Sunday, March 11, 2012
At the (Korean) Movies in NY 2: White Night
Continuing with this look at some great Korean movies I have seen in New York, this one is part of the Korean Cultural Service's continued biweekly series of rarely screened and free movies. Pop on in and tell 'em Mondocurry sent ya.
WHITE NIGHT (Korean Cultural Service Free Movie Night, Tribeca Cinemas)
For those interested by the idea of story reconstruction in films, there can’t be a better genre than the murder mystery. While pondering the external act of creating a new vision of an existing work, one follows the internal story of protagonists trying to reconstruct acts of meticulously plotted malevolence. I believe that Fincher’s version of The Girl with the Dragon Tattoo is very much aware of this and more clever than it’s been given credit for, but I should leave that for a better time (and probably a better writer than myself). Right now I am focusing on White Night, a film with a fascinating reconstruction story, both inside and out. Born out of a Japanese short story from the late seventies, a popular novel would garner much praise and attention. This film is an adaptation of that novel, but it would go on to inspire a Japanese remake…One that is reportedly more connected to the Korean film than the novel of the same country’s origin.
The movie begins with a brief but powerful scene that draws parallels between sex and death. Lovers slowly, almost laboriously reach a climax while elsewhere an almost gleeful murder by hanging is carried out. The woman in the first scene seems distressed in what could be a sign of a connection between her and the execution that simultaneously takes place. But then again, it could just be a coincidence.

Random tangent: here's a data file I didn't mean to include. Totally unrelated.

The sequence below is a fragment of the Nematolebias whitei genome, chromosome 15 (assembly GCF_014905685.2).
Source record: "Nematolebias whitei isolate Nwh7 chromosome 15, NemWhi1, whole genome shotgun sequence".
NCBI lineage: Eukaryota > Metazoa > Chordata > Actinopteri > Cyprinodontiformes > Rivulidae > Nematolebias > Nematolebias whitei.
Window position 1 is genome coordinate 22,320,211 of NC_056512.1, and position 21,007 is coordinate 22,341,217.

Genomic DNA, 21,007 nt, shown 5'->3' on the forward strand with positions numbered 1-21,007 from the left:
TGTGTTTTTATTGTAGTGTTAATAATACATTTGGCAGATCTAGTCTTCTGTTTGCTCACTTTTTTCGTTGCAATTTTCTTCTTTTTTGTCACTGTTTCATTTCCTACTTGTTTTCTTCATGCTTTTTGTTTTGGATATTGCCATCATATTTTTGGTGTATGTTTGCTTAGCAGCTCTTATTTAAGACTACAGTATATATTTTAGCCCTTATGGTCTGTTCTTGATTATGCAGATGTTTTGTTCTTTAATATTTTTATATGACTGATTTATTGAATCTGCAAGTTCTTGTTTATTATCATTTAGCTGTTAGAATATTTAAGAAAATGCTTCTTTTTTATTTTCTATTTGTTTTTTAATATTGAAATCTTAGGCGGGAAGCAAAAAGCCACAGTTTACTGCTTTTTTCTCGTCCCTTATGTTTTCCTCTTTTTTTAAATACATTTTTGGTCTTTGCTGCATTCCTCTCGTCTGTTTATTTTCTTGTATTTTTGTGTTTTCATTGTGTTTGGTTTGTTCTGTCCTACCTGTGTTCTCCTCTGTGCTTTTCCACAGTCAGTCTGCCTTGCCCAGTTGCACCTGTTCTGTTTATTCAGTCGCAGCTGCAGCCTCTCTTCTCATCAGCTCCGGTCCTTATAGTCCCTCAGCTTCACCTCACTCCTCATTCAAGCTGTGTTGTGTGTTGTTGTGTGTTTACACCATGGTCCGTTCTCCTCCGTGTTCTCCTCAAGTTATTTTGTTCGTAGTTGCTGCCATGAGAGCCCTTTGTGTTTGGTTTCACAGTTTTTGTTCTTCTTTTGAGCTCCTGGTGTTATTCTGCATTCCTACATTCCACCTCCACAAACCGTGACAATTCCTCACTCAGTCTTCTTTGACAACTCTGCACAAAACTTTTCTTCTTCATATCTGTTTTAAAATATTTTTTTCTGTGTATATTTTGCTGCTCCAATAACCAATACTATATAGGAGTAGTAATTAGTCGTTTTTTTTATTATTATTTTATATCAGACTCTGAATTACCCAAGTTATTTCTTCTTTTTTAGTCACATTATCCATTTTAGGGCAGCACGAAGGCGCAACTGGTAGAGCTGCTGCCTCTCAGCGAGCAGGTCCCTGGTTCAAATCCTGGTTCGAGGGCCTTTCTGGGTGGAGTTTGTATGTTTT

From there, detectives try to recreate the grizzly act, leading one determined investigator to link what has happened to an open case from the past. The audience is then swept into that 14 years prior scenario where another detective is in the midst of reconstructing the puzzling details of another murder. The film jumps unapologetically between these two timelines and their host of characters. It may be a test of patience for moviegoers expecting high octane chases and fight scenes, as the movie goes about in a more subdued pace. It is like the shards of a badly fragmented mirror being carefully picked up and put back into place until a frightening truth slowly becomes clearer.
There are many interesting ideas afoot in White Night. For detective Dong-Soo Han, the case from the past, which ends up being connected to the murderous events of the present, proves to be the white whale to his Ahab. It has taken just about everything from him: family, career (he remains on staff as little more than the department’s drunken shame) all gone, leaving only with an obsession with bringing the case to a close.
As details fall into place in both timelines, the who’s, how’s, and why’s are filled in. At the same time, however, notions of right and wrong, evil and justified, are blurred beyond recognition. We are faced with a dreadful incident, which has opened up like a black hole swallowing countless victims into its void. Don-Soo’s pursuit becomes less a matter of seeking justice and more a matter of putting a stop to the dark behemoth before any more harm can be done.
White Night is a film both challenging and rewarding, which I imagine becomes easier to follow and more prone to appreciation of its craft on repeated viewing. It stands as a gripping character study that deals with all-encompassing obsession and the futility of trying to collect on a debt that can never be repaid.